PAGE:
View Renderings

A view rendering is the simplest Sitecore MVC rendering type. As with all presentation items in Sitecore, a view rendering consists of a definition item in Sitecore and a file on the file system. In the case of view renderings, the file is a standard Razor view (.cshtml) which expects a model of type RenderingModel by default (but can be configured to use a custom class). The model is assembled by the Sitecore MVC pipeline - you do not create a controller and ActionResult as you would with standard ASP.NET MVC. For this reason, controller renderings may be a better choice for complex business logic.

Using a datasource with a view rendering

The default RenderingModel has a property named .Item - this will return the datasource item if present, or the context item if no datasource has been set. .PageItem will always return the context item. Either item can be used by the field helper.

Creating a view rendering with Sitecore Rocks

  1. Connect your website project to an instance of Sitecore by right-clicking on the project and choosing the Sitecore menu. This will allow Sitecore Rocks to create a corresponding rendering item in the master database.

    Sitecore menu

  2. Choose your instance from the Sitecore Explorer Connection dropdown list:

    Choose an instance of Sitecore from the dropdown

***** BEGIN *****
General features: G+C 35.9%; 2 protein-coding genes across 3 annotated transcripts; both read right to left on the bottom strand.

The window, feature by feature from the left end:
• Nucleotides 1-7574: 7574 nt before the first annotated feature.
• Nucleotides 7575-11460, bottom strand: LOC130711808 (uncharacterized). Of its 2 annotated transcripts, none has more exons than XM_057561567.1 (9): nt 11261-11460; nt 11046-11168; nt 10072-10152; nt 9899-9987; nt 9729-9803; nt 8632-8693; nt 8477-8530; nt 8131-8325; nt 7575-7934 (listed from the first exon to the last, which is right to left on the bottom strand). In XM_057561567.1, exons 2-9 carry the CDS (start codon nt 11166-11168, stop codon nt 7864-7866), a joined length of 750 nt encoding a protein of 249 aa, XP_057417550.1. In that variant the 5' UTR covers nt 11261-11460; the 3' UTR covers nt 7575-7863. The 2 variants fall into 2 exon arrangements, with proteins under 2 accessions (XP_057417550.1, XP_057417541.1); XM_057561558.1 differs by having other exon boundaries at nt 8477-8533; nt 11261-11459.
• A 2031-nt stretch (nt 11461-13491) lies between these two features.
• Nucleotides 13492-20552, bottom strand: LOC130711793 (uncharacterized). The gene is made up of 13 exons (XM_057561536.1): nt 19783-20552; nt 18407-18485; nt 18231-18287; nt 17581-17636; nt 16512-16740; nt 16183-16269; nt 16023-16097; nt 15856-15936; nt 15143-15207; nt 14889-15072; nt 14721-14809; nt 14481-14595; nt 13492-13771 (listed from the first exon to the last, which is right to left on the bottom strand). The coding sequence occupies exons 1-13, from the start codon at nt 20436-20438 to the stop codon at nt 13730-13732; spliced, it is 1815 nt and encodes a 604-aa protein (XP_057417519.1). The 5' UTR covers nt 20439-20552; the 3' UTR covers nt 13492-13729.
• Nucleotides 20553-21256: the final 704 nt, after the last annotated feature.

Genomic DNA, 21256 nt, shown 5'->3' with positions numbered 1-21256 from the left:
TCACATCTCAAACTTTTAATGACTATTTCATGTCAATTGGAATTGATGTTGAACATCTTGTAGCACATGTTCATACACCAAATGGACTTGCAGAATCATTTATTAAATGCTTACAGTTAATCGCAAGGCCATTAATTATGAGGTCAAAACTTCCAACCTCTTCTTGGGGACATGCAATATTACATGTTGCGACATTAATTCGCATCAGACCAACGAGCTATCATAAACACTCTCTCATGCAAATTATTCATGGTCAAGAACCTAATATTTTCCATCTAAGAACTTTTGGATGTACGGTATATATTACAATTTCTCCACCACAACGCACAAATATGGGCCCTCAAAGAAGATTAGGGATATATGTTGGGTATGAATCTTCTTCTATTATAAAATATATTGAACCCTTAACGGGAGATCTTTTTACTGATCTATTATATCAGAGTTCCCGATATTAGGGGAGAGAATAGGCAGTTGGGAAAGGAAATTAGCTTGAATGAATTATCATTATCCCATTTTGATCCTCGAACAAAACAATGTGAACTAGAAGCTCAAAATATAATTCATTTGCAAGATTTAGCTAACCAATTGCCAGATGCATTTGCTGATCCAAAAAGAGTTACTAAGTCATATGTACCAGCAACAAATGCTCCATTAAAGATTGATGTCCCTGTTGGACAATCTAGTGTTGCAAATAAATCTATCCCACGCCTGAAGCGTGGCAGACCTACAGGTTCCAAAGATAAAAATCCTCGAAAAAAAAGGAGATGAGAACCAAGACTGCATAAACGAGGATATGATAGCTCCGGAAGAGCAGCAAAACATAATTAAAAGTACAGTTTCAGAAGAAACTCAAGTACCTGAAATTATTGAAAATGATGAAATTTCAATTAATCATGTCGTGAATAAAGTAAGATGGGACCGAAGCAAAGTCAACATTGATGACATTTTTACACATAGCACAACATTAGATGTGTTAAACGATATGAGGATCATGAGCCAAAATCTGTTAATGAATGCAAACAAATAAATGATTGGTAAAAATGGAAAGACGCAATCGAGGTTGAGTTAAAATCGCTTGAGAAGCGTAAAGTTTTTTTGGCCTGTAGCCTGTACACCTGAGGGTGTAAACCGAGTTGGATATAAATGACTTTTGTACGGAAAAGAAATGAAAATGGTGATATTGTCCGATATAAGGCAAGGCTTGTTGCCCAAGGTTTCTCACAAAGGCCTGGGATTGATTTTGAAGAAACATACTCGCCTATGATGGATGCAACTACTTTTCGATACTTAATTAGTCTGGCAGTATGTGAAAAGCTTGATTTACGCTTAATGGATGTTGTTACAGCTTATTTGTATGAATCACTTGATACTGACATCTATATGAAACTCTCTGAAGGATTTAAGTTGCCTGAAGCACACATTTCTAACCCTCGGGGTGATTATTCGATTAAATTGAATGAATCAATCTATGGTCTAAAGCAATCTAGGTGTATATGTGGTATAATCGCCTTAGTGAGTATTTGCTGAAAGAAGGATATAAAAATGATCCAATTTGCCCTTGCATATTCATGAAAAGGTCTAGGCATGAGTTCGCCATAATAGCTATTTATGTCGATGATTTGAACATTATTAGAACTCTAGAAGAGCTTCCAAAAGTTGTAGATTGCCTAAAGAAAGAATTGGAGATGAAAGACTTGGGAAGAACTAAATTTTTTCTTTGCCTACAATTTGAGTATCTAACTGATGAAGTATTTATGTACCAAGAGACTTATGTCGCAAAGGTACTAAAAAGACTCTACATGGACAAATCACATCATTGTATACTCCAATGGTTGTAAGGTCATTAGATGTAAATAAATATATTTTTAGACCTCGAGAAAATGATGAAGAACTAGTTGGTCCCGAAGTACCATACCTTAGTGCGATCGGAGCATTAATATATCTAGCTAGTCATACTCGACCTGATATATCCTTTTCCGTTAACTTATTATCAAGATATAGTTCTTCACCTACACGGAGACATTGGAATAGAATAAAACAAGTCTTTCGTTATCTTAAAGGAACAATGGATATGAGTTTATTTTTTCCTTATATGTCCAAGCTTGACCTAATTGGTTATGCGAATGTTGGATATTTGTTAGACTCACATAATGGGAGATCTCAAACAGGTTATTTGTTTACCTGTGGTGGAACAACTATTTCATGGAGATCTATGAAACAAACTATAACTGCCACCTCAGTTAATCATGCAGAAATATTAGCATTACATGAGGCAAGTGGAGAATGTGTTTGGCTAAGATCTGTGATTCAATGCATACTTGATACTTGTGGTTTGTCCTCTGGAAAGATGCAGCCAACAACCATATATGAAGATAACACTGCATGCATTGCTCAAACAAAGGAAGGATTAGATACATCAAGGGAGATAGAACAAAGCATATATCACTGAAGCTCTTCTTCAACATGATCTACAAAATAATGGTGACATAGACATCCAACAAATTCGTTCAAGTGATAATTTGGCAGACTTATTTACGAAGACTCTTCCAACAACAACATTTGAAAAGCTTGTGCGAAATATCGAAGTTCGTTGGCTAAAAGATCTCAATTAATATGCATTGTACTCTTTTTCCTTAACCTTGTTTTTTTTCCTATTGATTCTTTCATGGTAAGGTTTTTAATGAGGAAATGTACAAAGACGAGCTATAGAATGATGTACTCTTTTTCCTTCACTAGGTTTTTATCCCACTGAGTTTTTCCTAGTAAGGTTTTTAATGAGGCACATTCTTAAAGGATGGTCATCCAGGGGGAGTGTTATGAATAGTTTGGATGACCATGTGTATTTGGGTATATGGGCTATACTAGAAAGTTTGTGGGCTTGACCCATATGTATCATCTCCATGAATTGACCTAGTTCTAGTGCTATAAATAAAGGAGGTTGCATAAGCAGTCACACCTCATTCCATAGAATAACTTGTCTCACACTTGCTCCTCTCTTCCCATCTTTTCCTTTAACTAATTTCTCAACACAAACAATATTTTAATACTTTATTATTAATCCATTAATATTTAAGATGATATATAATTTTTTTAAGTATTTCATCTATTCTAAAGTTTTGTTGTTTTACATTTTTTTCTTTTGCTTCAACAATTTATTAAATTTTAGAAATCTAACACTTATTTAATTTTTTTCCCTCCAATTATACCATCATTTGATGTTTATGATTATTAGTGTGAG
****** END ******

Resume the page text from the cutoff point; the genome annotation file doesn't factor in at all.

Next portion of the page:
3. To create a view rendering, right-click on the folder in your project where you wish to insert the .cshtml file and select Add > New Item….
  4. Choose Sitecore in the left-hand menu, and select Sitecore View Rendering in the right-hand pane. Give the view rendering a name. Keep in mind that this will also be the name of the compenent definition item in Sitecore, so it should be human-readable.

    Select and name view rendering

  5. Sitecore will prompt you to add a corresponding definition item. View renderings live under /sitecore/Layout/Renderings, and should ideally be organized into a sub-folder.

    Create a Sitecore item

    Choose a location and click OK (or right-click to insert a new sub-folder). Sitecore will create a definition item in the tree, and you will get a .cshtml file that is setup in the following way:

     @using Sitecore.Mvc
     @using Sitecore.Mvc.Presentation
     @model RenderingModel
  6. If you are working outside the web root, remember to move your files across (by using One-Click Web Publish in Visual Studio, TDS, or a custom post-build step).